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City to charge $350 for false fire alarms (Toronto Star)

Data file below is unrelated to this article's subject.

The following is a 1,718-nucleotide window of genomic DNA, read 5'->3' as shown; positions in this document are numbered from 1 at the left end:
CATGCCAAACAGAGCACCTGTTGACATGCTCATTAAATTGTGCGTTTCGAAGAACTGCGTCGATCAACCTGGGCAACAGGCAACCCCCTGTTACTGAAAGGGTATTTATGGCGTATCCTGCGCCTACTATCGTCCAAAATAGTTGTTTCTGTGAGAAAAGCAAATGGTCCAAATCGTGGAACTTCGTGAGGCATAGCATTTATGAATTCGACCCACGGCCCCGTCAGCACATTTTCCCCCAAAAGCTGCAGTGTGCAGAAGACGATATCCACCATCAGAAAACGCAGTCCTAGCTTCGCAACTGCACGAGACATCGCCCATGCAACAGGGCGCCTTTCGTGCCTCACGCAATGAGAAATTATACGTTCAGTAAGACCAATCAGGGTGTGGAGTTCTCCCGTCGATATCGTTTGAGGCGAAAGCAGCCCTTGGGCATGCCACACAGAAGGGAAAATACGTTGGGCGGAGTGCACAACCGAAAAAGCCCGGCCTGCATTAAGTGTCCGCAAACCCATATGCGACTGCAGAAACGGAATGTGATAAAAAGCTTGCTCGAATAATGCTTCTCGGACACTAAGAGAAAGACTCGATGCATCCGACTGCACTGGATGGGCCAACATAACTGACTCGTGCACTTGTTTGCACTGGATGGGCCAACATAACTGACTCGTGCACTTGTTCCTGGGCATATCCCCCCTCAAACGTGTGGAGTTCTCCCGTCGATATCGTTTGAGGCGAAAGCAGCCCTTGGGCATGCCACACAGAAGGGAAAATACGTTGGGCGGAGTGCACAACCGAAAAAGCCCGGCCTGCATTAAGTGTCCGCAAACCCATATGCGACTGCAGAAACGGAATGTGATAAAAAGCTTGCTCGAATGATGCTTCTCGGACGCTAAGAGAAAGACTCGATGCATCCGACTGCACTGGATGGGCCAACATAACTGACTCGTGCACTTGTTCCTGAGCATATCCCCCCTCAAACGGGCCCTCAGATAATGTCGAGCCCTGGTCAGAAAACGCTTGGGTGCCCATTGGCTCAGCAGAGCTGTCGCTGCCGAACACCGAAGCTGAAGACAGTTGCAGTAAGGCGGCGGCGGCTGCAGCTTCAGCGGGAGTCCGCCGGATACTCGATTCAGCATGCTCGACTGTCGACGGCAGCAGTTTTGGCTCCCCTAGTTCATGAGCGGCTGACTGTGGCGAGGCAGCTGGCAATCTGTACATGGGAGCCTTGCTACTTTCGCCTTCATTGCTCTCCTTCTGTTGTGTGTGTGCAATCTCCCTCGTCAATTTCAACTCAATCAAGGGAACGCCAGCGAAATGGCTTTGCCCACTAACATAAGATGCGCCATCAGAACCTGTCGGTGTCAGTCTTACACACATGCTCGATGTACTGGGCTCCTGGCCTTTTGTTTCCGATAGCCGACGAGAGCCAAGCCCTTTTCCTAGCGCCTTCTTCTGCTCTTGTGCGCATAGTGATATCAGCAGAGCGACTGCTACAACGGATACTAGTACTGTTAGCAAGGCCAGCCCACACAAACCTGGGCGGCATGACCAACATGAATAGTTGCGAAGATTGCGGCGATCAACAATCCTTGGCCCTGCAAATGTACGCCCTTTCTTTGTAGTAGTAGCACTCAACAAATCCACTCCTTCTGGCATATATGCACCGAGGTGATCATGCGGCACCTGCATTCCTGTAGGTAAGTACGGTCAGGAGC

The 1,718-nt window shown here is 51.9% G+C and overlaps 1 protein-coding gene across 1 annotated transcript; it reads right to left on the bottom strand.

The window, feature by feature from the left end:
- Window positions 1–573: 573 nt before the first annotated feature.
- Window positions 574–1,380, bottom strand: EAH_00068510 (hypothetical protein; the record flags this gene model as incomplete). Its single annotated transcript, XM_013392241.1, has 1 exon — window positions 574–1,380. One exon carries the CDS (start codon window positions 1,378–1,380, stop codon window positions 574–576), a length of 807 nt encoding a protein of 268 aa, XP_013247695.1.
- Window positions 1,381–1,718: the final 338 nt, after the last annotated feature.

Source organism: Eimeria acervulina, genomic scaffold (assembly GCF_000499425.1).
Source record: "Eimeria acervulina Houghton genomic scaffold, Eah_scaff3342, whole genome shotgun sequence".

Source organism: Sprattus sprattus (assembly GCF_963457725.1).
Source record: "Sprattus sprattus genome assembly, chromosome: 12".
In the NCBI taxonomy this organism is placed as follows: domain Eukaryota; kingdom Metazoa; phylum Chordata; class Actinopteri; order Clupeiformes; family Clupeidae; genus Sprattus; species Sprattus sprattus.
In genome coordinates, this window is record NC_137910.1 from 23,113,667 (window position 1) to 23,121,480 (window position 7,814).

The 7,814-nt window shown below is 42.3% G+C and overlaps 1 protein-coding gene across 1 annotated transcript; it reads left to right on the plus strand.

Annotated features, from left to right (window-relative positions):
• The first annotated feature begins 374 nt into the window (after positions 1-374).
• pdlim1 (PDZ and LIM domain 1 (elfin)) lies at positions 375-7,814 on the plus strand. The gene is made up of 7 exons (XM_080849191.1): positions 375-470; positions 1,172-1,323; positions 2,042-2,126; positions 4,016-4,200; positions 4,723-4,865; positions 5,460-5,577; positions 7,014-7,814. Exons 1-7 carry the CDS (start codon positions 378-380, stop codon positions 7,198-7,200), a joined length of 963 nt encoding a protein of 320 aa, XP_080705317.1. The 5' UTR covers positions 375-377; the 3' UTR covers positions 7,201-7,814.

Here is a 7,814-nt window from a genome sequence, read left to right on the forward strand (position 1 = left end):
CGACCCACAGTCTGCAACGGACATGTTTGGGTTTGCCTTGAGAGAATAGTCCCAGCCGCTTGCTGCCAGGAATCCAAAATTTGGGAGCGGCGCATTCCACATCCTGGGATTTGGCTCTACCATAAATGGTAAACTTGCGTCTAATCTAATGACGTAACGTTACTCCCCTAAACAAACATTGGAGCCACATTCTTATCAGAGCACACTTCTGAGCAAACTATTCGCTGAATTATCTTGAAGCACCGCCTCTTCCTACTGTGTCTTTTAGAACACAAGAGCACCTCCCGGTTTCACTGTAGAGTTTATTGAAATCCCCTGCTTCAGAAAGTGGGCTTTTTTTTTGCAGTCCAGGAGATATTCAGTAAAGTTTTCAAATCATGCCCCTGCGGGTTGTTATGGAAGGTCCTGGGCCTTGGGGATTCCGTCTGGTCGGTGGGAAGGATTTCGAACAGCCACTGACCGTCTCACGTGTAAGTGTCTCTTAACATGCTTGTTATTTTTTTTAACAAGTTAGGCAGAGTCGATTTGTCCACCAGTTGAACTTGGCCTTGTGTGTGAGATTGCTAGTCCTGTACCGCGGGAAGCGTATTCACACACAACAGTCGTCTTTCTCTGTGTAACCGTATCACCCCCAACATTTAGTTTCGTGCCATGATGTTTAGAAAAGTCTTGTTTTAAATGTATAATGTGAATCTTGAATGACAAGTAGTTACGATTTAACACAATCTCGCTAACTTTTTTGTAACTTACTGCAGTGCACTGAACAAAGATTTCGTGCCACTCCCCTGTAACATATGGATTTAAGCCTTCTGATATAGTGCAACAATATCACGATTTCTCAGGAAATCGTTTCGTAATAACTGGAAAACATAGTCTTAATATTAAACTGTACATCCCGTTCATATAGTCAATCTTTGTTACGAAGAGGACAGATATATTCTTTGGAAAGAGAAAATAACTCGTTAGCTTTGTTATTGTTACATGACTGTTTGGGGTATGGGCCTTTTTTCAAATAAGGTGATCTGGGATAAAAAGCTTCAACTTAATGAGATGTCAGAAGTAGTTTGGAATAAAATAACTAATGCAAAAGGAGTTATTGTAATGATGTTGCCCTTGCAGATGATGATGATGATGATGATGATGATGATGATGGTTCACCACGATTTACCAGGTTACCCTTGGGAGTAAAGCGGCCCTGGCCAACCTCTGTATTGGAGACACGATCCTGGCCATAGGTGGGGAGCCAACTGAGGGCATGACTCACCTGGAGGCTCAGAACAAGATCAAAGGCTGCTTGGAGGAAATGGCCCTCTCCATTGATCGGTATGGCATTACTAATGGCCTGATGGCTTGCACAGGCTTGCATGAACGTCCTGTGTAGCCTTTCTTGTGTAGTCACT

Toronto Star Logo By David Rider SafeTech talks fire protection in The Toronto StarPhone in a fire alarm that turns out to be false and the city will burn you with a bill of $350 for every emergency vehicle dispatched. The fee, one tiny revenue generator that helped balance Toronto’s $9.2 billion operating budget, has triggered warning bells from alarm companies even as politicians’ congratulatory speeches were ringing through City Hall. Toronto expects to send out 10,000 false-alarm invoices per year, generating $6.6 million even after a financial analyst and accounting assistant are hired to process them. “Ouch!” said Sean O’Leary, owner of Safe Tech Alarm Systems, when told of the fee that was previously levied only against repeat offenders. “That’s a real problem.” Safe Tech has about 2,000 Toronto customers with smoke detectors wired to their security systems. If an alarm sounds and a Safe Tech monitoring station can’t reach the homeowner, the company calls the fire department. And it doesn’t matter if the homeowner calls back moments later to report it was just a smoky fish fry. “Once a dispatch has been made, even if it’s known to be false, (fire trucks) still go,” said O’Leary. “The fee wouldn’t be fair,” he said, adding he needs to know if the bills will be sent to his firm, potentially setting up fights with customers. Mayor David Miller hailed the 2010 operating budget as a huge achievement, saying it preserves city services and holds the property tax hike to 4 per cent. He jokingly wrote the headline for reporters: “Lowest taxes (in the GTA), unbeatable services, great city.” But en route to erasing a $433 million deficit without the traditional annual bailout from the province, the city is releasing a swarm of small fee hikes that will also sting kids who swim, motorists who park on the street and utility companies that puncture city roads. Details of all the new fees are to be released Thursday. Budget documents show user fees will generate an additional $13 million, but $9 million of that is from new fees, most of which will come from alarm abusers. (The change is expected to generate only $4.7 million in 2010 because, if passed by council along with the rest of the budget, it won’t come into effect until May 1.) Almost $900,000 of the alarm fees are expected to be billed to another city agency – Toronto Community Housing Corp. – because 14 per cent of false alarms come from public housing sites. City manager Joe Pennachetti was asked if a good Samaritan who calls 911 because smoke is billowing from a neighbour’s house will be handed a bill if there’s no fire. “I would say no, but you’ll have to talk to the fire chief in terms of details like that,” Pennachetti said. Toronto Fire Chief Bill Stewart could not be reached for comment Tuesday afternoon. Councillor Shelley Carroll, who heads the budget committee, predicted that “perhaps the most controversial” new user fee will be a one-time $50 registration fee for families signing up for city recreation programs. Families already registered will be spared the fee, she said, adding that other recreation charges are also being hiked but will remain “well below market value.” The $50 fee is a bit of a sour start in Toronto for Rene and Gianina Berrospi, who moved to the city from Lima, Peru, one week ago with their daughter Alessia, who is almost 3. Before arriving, they asked Toronto relatives about the resources available to kids in the city, and were told of the many publicly funded community centres. “Perhaps it would’ve been better if we stayed away,” Rene, a lawyer in Peru, joked after being told about the increased recreation fees. He can try to register now; otherwise he and his wife can’t afford it since both are unemployed. Carroll noted that the city has programs to ensure low-income Torontonians get access to recreation and other programs. Others said they are happy to pay $50 if it improves city facilities. “It’s like a club membership,” said Don Johnston, whose 5-year-old daughter Sophie is taking swimming lessons. “If you’ve been to any of the community centres, you’d know they could be better. If you can connect the dots between the $50 and better recreation centres, I’d be happy. I’d pay more.” Also being hit are drivers. Mayor David Miller’s $60 vehicle registration fee isn’t going up but the cost of parking on the street is – from $143.40 per year to $157.74 – while the levy for getting a parking pad is also expected to jump. The Toronto Star